More than three-quarters of organisations had experienced some form of data security incident in the last year.
According to research by Clearswift of 300 organisations, 83 per cent experienced an incident, while 58 per cent of respondents estimated that data security incidents within their organisations over the last year have come from across the extended enterprise, in comparison with 42 per cent from ‘outsiders'.
Guy Bunker, senior vice president of products at Clearswift, said that internal threats do not make the headlines quite as much as rogue hackers, but must be taken more seriously by businesses.
Heath Davies, CEO of Clearswift, commented: “This research validates how much of a priority security is for businesses; we know that it is a fast-changing environment and that organisations do struggle to keep up with the external, as well as the emerging internal, threats.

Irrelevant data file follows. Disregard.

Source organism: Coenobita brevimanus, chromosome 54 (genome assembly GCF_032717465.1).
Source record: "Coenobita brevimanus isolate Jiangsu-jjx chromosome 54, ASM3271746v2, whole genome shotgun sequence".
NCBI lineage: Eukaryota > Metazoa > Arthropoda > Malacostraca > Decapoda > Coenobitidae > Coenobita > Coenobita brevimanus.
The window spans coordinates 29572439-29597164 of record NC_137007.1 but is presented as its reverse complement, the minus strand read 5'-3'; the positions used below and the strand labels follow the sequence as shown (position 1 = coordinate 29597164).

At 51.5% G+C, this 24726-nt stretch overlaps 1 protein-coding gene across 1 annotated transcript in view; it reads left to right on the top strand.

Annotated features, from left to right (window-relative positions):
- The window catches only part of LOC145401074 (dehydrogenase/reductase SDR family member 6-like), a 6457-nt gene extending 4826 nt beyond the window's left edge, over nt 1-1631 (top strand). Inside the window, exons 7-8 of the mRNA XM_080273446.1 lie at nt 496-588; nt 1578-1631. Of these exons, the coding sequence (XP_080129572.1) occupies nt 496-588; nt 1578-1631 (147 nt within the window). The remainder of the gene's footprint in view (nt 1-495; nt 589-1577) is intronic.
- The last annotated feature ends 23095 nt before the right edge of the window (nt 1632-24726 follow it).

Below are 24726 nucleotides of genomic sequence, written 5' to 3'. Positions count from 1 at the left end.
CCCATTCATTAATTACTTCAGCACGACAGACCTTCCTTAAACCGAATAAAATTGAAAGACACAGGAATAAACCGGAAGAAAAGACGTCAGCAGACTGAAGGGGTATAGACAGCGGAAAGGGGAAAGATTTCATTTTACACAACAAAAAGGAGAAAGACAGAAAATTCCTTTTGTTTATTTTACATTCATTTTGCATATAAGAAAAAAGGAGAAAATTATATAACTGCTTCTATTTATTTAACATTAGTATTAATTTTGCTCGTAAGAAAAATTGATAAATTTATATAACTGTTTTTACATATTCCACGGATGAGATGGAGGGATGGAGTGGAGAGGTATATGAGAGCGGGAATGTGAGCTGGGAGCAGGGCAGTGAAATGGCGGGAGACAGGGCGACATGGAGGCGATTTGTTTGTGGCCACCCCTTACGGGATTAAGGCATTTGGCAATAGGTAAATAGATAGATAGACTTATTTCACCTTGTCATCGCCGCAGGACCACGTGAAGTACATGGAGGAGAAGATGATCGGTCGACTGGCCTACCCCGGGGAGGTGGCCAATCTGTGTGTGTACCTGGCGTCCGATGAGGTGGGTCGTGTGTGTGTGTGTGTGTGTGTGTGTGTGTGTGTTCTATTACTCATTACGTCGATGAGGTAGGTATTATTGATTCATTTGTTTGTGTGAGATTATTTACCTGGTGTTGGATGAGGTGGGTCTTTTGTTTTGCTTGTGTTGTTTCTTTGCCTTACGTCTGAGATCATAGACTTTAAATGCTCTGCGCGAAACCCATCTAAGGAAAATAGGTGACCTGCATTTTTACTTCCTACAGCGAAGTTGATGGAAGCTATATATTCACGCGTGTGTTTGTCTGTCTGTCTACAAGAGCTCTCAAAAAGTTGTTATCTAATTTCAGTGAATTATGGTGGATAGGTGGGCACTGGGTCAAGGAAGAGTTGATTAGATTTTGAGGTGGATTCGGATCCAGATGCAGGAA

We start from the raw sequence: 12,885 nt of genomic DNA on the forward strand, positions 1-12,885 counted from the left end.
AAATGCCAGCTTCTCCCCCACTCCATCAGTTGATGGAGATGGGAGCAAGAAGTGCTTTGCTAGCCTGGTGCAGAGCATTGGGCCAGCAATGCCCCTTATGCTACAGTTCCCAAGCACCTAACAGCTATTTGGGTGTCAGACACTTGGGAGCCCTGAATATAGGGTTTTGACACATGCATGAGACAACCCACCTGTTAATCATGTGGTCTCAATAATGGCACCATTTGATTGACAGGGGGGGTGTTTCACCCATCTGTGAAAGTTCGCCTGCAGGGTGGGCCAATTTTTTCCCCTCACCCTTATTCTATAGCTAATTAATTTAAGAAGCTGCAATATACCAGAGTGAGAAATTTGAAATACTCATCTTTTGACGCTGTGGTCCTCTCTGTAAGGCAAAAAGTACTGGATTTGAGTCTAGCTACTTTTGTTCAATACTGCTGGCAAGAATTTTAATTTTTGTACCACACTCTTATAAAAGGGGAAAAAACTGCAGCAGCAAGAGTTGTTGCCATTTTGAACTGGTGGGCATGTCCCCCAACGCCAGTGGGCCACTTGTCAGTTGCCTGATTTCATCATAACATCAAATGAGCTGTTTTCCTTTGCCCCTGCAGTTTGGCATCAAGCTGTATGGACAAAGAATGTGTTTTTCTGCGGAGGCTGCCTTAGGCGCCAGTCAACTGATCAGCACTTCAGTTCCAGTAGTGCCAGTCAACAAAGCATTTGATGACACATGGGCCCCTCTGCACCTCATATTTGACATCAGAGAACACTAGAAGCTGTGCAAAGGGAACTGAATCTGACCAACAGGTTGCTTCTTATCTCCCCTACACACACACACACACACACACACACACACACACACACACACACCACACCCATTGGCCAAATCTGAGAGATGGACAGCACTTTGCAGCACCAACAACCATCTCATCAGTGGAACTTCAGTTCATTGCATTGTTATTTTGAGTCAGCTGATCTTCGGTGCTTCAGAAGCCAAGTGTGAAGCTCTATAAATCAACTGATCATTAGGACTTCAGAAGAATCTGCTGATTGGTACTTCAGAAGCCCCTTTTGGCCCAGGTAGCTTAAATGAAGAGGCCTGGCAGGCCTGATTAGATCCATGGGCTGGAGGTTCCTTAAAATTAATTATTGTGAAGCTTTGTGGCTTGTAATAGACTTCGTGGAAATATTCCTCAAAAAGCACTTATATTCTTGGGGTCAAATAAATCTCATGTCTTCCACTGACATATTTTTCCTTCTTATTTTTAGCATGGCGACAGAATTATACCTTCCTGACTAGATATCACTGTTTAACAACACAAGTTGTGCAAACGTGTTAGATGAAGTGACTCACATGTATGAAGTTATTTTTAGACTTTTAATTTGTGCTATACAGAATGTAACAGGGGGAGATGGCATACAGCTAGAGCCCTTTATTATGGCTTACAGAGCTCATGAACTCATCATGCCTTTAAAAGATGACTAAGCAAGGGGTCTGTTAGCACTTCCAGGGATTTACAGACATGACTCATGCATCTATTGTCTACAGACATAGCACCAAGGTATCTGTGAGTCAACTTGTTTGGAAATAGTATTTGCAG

“A comprehensive security plan will cover all of these and should be backed up with a visible and tangible security policy to ensure the enemy within is not afforded the opportunity to incur any damage.”
The research also revealed the potential problems posed by consumerisation, as the top three threats were: employee use of USB or storage devices to save company data; inadvertent human error (e.g. sending an email to the wrong recipient); and employees sending work-related emails via personal email accounts or devices.
It found that seven per cent of security breaches caused by ex-employees were made possible by weak security measures around ‘bring your own device' (BYOD), especially with 31 per cent of organisations accepting or proactively managing BYOD. More than half (53 per cent) of respondents felt that users would continue to use their own devices on the network, whether it is sanctioned by IT or not.
Bunker said: “Any organisation that does not take BYOD seriously is simply setting themselves up for a fall. It must be recognised within the security policy or there will be repercussions for the business - compliance, regulation, financial costs in the form of hefty fines, as well as reputational damage of the organisation.”